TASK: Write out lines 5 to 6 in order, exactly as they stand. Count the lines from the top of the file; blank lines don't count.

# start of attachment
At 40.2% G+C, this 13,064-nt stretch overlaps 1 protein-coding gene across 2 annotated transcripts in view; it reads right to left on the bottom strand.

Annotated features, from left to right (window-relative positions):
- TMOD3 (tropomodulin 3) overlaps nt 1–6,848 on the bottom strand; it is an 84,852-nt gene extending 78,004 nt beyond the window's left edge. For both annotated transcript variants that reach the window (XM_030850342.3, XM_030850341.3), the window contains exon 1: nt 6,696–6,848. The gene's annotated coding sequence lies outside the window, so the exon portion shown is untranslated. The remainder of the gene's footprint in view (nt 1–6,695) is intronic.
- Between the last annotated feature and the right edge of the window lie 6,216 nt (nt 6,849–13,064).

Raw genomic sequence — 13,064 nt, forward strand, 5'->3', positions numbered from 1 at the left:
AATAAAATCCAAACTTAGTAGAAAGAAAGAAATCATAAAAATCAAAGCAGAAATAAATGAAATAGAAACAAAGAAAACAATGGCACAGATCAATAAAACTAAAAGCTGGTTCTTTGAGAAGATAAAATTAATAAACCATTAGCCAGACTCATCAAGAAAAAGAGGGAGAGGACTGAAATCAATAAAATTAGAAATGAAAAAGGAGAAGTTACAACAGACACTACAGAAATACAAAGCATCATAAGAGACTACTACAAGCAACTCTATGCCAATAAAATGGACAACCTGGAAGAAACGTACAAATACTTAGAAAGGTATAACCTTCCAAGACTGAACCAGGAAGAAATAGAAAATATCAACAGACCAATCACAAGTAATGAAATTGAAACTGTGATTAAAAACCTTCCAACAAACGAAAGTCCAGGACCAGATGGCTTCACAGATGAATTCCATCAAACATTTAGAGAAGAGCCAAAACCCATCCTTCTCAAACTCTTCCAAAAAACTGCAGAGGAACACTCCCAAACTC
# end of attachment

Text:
Raw genomic sequence — 13,064 nt, forward strand, 5'->3', positions numbered from 1 at the left:
AATAAAATCCAAACTTAGTAGAAAGAAAGAAATCATAAAAATCAAAGCAGAAATAAATGAAATAGAAACAAAGAAAACAATGGCACAGATCAATAAAACTAAAAGCTGGTTCTTTGAGAAGATAAAATTAATAAACCATTAGCCAGACTCATCAAGAAAAAGAGGGAGAGGACTGAAATCAATAAAATTAGAAATGAAAAAGGAGAAGTTACAACAGACACTACAGAAATACAAAGCATCATAAGAGACTACTACAAGCAACTCTATGCCAATAAAATGGACAACCTGGAAGAAACGTACAAATACTTAGAAAGGTATAACCTTCCAAGACTGAACCAGGAAGAAATAGAAAATATCAACAGACCAATCACAAGTAATGAAATTGAAACTGTGATTAAAAACCTTCCAACAAACGAAAGTCCAGGACCAGATGGCTTCACAGATGAATTCCATCAAACATTTAGAGAAGAGCCAAAACCCATCCTTCTCAAACTCTTCCAAAAAACTGCAGAGGAACACTCCCAAACTC